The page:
In our local efforts, we established a coordinator who functions as a Director or Chief Executive Officer, two Co-Chairs who lead meetings and help drive efforts, an Executive Committee, a 25-member voting membership, and a limitless non-voting membership. The Executive Committee is comprised of the current Co-Chairs, two Vice-Chairs, two Coordinators, our Treasurer, and our Secretary. This group plans the agenda of our meetings, makes decisions between voting meetings, helps to steer and set direction, and addresses issues facing our efforts. We also adopted a light version of Robert’s Rules of Order, which helps guide the decision-making process.
Our voting membership was originally comprised of 15 voting member positions that represented various sectors of the community, such as law enforcement, faith-based organizations, mental/behavior health, and others. When our efforts grew to include a neighboring community, we increased our voting positions to 25. The odd number has assisted us in sidestepping voting ties. Designating specific sectors also helped us to identify sectors that were not presently at the table, but that we wanted to seek input and participation from. We reserved four positions as at-large, so we could welcome valuable people to the table who we might have otherwise overlooked. This structure provided a clear pathway to make decisions, as each position has one vote, and voting is our vehicle for action. Our structure allows for non-voting members who have equal participation in discussions, activities, and all facets of our efforts; they simply don’t cast a ballot.
One of the additional elements in discussing How is to decide if there are any prerequisites or requirements for becoming and remaining a voting member. Perhaps there is an annual membership fee, attendance requirements, or a mandate to volunteer for activities. This should be mindfully approached as you don’t want to establish significant barriers that either prevent or discourage participation. You might even want to have formally adopted exceptions to these requirements so your group membership can be flexible and inclusive.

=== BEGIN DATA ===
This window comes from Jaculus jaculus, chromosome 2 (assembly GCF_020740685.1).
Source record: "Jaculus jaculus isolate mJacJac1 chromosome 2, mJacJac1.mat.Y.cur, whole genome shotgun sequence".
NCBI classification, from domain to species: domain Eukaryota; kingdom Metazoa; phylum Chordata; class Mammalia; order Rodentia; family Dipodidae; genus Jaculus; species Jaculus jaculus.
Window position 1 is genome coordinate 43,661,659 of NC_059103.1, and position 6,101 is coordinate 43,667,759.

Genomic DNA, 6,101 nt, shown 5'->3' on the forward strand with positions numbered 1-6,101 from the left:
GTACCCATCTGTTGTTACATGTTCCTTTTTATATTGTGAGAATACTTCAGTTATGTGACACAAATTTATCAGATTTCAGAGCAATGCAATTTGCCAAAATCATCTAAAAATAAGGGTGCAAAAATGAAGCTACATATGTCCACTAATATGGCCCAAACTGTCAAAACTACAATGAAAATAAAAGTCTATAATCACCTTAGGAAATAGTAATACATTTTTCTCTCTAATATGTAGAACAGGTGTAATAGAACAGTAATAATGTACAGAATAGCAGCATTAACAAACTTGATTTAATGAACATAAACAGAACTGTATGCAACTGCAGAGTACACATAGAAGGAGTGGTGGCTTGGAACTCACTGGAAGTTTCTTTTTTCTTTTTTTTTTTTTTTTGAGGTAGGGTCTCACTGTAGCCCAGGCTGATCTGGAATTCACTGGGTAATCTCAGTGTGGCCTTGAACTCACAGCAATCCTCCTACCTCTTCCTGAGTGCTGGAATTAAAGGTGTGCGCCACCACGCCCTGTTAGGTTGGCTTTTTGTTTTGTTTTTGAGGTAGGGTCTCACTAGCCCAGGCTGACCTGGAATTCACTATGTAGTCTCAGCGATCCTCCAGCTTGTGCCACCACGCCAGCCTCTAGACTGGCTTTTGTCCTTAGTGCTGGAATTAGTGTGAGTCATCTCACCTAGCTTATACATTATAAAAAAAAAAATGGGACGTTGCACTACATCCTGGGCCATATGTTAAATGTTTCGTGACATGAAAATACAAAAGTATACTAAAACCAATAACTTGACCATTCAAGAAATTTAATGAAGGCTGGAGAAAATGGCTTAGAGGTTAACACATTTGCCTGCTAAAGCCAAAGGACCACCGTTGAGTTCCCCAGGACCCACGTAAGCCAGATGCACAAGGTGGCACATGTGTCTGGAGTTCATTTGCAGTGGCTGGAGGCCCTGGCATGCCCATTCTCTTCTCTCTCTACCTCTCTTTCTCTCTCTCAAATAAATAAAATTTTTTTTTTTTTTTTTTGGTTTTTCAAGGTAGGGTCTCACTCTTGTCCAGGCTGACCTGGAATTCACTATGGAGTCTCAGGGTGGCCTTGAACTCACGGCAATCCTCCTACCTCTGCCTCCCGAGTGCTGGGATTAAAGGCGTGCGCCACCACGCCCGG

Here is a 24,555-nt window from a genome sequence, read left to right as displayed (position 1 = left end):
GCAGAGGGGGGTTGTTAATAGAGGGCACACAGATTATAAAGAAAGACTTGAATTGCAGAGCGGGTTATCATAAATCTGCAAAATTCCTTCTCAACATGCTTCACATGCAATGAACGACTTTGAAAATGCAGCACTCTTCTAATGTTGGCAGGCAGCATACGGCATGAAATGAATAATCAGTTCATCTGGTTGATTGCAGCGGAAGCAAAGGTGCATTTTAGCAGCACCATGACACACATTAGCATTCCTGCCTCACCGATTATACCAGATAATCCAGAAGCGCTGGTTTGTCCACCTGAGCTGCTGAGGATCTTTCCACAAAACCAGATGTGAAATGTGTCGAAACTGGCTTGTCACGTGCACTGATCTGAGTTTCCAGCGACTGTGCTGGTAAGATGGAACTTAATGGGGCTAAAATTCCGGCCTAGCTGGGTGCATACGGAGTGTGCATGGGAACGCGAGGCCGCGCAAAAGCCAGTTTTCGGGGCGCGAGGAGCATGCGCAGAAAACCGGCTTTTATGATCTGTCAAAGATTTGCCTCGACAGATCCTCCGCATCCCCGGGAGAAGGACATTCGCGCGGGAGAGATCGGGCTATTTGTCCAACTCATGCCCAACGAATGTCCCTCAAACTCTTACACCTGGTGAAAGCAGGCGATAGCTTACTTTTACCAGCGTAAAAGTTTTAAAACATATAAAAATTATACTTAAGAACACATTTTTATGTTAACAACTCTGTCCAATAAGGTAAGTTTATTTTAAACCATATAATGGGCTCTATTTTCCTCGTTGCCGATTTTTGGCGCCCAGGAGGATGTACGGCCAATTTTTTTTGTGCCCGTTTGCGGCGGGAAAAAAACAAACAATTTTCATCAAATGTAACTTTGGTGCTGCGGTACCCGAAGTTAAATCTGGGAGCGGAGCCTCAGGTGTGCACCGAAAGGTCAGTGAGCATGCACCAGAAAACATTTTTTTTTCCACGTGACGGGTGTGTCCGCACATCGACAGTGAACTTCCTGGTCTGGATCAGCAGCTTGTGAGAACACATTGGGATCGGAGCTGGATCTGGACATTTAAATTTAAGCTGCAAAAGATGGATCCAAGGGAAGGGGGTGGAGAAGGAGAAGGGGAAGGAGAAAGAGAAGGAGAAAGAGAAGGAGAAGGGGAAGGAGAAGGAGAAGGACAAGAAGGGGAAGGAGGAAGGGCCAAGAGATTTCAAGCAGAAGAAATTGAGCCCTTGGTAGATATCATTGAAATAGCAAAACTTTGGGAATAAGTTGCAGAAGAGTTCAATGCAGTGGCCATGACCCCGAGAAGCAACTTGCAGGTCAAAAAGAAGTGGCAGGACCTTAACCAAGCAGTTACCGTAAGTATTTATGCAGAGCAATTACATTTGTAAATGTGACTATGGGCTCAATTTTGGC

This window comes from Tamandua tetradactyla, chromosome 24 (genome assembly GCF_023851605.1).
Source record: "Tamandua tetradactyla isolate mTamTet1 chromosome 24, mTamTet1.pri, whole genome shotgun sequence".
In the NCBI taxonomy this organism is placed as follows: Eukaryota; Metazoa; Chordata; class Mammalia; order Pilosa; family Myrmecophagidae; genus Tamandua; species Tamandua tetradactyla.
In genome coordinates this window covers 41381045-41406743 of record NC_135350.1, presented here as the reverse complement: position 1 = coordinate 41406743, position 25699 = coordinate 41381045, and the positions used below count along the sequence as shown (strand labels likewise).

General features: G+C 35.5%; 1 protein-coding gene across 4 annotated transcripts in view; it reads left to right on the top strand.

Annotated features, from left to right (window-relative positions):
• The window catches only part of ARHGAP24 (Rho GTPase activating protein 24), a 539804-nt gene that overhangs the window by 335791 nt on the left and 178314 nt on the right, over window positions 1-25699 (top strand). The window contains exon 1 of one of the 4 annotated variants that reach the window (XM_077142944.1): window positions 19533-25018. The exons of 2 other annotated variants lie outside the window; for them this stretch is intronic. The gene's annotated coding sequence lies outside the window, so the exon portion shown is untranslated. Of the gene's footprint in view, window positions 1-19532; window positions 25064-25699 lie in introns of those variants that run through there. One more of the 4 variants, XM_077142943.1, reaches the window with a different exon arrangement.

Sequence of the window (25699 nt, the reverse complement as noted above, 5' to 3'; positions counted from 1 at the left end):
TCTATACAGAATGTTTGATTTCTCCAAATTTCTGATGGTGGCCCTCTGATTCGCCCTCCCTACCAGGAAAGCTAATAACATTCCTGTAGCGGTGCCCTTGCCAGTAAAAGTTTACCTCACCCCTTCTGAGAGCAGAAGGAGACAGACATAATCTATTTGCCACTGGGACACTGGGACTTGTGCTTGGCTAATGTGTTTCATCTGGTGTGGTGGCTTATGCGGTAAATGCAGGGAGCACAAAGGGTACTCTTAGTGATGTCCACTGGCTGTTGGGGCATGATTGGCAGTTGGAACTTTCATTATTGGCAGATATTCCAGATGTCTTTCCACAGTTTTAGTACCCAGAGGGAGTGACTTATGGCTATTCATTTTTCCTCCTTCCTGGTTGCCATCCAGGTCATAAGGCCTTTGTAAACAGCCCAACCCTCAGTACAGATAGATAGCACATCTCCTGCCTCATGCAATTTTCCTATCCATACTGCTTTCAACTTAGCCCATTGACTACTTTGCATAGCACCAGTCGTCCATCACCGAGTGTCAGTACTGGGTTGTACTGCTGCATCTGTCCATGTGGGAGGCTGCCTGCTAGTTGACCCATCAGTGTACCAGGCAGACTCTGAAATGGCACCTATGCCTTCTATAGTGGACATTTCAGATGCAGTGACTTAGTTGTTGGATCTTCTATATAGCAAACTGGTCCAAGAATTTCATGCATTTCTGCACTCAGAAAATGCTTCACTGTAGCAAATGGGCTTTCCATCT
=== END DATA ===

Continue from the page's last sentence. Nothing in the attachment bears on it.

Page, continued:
What can be a bit of a challenge as this involves more concretely examining the broad functions that your group will engage in. This is a time for developing mission, vision, and values statements, as well as a framework for obtaining knowledge and deciding which actions your group should embark upon. Of course, if you’re not already familiar with concepts in suicide prevention, it might seem challenging to make decisions when you’re not yet certain as to what your group should do.
“Our goals can only be reached through a vehicle of a plan, in which we must fervently believe, and upon which we must vigorously act. There is no other route to success.” Pablo Picasso
Fortunately, there are resources that can help guide you. Finding a starting point can induce anxiety and confusion, but the three guides recommend below are invaluable in helping your group decide What your group will do. These guides were created by some of the most experienced and best minds in the field of suicidology, and will give you a solid foundation for action.